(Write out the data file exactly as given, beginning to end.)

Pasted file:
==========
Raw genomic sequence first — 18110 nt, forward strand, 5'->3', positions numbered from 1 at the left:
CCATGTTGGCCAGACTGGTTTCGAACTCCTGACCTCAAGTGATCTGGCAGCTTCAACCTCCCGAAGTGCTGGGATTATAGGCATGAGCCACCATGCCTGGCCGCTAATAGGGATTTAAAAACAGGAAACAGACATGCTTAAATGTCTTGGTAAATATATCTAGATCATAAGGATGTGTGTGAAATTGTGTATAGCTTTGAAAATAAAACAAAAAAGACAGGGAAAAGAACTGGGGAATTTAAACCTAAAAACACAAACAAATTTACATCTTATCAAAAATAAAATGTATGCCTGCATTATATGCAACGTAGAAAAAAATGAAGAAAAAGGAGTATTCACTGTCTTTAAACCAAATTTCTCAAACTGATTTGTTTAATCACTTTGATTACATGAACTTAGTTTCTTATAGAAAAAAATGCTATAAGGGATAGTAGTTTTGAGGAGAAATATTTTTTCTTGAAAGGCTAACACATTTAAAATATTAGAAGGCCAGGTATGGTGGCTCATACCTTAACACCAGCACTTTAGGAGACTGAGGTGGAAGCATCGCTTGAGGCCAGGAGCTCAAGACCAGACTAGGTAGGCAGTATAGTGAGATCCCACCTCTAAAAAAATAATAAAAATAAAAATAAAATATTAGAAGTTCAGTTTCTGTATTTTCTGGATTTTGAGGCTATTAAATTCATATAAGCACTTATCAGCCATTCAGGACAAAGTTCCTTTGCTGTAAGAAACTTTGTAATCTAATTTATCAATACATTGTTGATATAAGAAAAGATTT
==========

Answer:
Raw genomic sequence first — 18110 nt, forward strand, 5'->3', positions numbered from 1 at the left:
CCATGTTGGCCAGACTGGTTTCGAACTCCTGACCTCAAGTGATCTGGCAGCTTCAACCTCCCGAAGTGCTGGGATTATAGGCATGAGCCACCATGCCTGGCCGCTAATAGGGATTTAAAAACAGGAAACAGACATGCTTAAATGTCTTGGTAAATATATCTAGATCATAAGGATGTGTGTGAAATTGTGTATAGCTTTGAAAATAAAACAAAAAAGACAGGGAAAAGAACTGGGGAATTTAAACCTAAAAACACAAACAAATTTACATCTTATCAAAAATAAAATGTATGCCTGCATTATATGCAACGTAGAAAAAAATGAAGAAAAAGGAGTATTCACTGTCTTTAAACCAAATTTCTCAAACTGATTTGTTTAATCACTTTGATTACATGAACTTAGTTTCTTATAGAAAAAAATGCTATAAGGGATAGTAGTTTTGAGGAGAAATATTTTTTCTTGAAAGGCTAACACATTTAAAATATTAGAAGGCCAGGTATGGTGGCTCATACCTTAACACCAGCACTTTAGGAGACTGAGGTGGAAGCATCGCTTGAGGCCAGGAGCTCAAGACCAGACTAGGTAGGCAGTATAGTGAGATCCCACCTCTAAAAAAATAATAAAAATAAAAATAAAATATTAGAAGTTCAGTTTCTGTATTTTCTGGATTTTGAGGCTATTAAATTCATATAAGCACTTATCAGCCATTCAGGACAAAGTTCCTTTGCTGTAAGAAACTTTGTAATCTAATTTATCAATACATTGTTGATATAAGAAAAGATTT